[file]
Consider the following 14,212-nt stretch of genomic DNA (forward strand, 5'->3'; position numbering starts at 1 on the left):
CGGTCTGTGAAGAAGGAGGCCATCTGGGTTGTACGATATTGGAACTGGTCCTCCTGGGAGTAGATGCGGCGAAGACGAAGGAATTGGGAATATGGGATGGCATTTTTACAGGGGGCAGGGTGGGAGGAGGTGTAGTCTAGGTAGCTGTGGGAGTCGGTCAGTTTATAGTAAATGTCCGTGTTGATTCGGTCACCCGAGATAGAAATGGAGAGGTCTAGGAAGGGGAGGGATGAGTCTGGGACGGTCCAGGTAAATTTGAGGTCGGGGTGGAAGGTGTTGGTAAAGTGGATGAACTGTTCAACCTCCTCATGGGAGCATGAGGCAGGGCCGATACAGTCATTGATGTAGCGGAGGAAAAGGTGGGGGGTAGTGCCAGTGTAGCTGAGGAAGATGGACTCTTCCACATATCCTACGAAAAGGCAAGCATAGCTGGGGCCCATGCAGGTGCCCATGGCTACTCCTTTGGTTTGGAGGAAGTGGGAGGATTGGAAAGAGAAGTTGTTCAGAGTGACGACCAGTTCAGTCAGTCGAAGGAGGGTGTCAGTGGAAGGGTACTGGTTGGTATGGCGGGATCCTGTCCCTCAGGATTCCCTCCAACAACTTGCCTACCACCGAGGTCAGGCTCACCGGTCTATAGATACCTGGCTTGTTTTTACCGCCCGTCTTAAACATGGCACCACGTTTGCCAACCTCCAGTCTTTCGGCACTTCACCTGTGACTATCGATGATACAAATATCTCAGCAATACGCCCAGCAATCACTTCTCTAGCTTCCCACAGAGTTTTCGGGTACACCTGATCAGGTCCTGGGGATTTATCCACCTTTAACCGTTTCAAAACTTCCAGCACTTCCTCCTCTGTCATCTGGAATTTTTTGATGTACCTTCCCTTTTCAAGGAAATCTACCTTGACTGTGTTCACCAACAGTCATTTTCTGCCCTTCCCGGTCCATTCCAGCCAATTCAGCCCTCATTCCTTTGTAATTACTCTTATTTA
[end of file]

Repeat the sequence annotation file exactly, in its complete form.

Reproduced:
Consider the following 14,212-nt stretch of genomic DNA (forward strand, 5'->3'; position numbering starts at 1 on the left):
CGGTCTGTGAAGAAGGAGGCCATCTGGGTTGTACGATATTGGAACTGGTCCTCCTGGGAGTAGATGCGGCGAAGACGAAGGAATTGGGAATATGGGATGGCATTTTTACAGGGGGCAGGGTGGGAGGAGGTGTAGTCTAGGTAGCTGTGGGAGTCGGTCAGTTTATAGTAAATGTCCGTGTTGATTCGGTCACCCGAGATAGAAATGGAGAGGTCTAGGAAGGGGAGGGATGAGTCTGGGACGGTCCAGGTAAATTTGAGGTCGGGGTGGAAGGTGTTGGTAAAGTGGATGAACTGTTCAACCTCCTCATGGGAGCATGAGGCAGGGCCGATACAGTCATTGATGTAGCGGAGGAAAAGGTGGGGGGTAGTGCCAGTGTAGCTGAGGAAGATGGACTCTTCCACATATCCTACGAAAAGGCAAGCATAGCTGGGGCCCATGCAGGTGCCCATGGCTACTCCTTTGGTTTGGAGGAAGTGGGAGGATTGGAAAGAGAAGTTGTTCAGAGTGACGACCAGTTCAGTCAGTCGAAGGAGGGTGTCAGTGGAAGGGTACTGGTTGGTATGGCGGGATCCTGTCCCTCAGGATTCCCTCCAACAACTTGCCTACCACCGAGGTCAGGCTCACCGGTCTATAGATACCTGGCTTGTTTTTACCGCCCGTCTTAAACATGGCACCACGTTTGCCAACCTCCAGTCTTTCGGCACTTCACCTGTGACTATCGATGATACAAATATCTCAGCAATACGCCCAGCAATCACTTCTCTAGCTTCCCACAGAGTTTTCGGGTACACCTGATCAGGTCCTGGGGATTTATCCACCTTTAACCGTTTCAAAACTTCCAGCACTTCCTCCTCTGTCATCTGGAATTTTTTGATGTACCTTCCCTTTTCAAGGAAATCTACCTTGACTGTGTTCACCAACAGTCATTTTCTGCCCTTCCCGGTCCATTCCAGCCAATTCAGCCCTCATTCCTTTGTAATTACTCTTATTTA